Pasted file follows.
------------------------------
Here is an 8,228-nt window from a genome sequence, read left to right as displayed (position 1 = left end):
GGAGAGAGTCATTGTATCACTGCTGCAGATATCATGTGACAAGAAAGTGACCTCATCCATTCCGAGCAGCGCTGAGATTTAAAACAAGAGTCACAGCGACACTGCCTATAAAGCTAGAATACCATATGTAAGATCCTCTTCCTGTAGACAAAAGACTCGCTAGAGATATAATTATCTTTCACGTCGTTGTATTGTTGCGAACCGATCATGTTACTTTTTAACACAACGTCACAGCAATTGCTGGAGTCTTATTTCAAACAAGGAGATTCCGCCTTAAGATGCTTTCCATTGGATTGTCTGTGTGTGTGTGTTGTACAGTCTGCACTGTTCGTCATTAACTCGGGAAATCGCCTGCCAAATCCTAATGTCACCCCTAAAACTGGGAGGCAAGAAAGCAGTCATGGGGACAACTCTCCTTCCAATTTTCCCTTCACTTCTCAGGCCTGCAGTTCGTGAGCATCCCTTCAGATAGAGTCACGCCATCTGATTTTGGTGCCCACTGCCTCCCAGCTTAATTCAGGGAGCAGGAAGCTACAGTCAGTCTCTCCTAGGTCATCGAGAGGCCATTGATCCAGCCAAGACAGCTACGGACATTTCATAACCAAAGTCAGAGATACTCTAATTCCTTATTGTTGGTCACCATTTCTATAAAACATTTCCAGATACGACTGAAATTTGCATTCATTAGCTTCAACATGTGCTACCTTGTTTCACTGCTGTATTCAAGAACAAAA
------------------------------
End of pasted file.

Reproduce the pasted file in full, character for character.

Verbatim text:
Here is an 8,228-nt window from a genome sequence, read left to right as displayed (position 1 = left end):
GGAGAGAGTCATTGTATCACTGCTGCAGATATCATGTGACAAGAAAGTGACCTCATCCATTCCGAGCAGCGCTGAGATTTAAAACAAGAGTCACAGCGACACTGCCTATAAAGCTAGAATACCATATGTAAGATCCTCTTCCTGTAGACAAAAGACTCGCTAGAGATATAATTATCTTTCACGTCGTTGTATTGTTGCGAACCGATCATGTTACTTTTTAACACAACGTCACAGCAATTGCTGGAGTCTTATTTCAAACAAGGAGATTCCGCCTTAAGATGCTTTCCATTGGATTGTCTGTGTGTGTGTGTTGTACAGTCTGCACTGTTCGTCATTAACTCGGGAAATCGCCTGCCAAATCCTAATGTCACCCCTAAAACTGGGAGGCAAGAAAGCAGTCATGGGGACAACTCTCCTTCCAATTTTCCCTTCACTTCTCAGGCCTGCAGTTCGTGAGCATCCCTTCAGATAGAGTCACGCCATCTGATTTTGGTGCCCACTGCCTCCCAGCTTAATTCAGGGAGCAGGAAGCTACAGTCAGTCTCTCCTAGGTCATCGAGAGGCCATTGATCCAGCCAAGACAGCTACGGACATTTCATAACCAAAGTCAGAGATACTCTAATTCCTTATTGTTGGTCACCATTTCTATAAAACATTTCCAGATACGACTGAAATTTGCATTCATTAGCTTCAACATGTGCTACCTTGTTTCACTGCTGTATTCAAGAACAAAA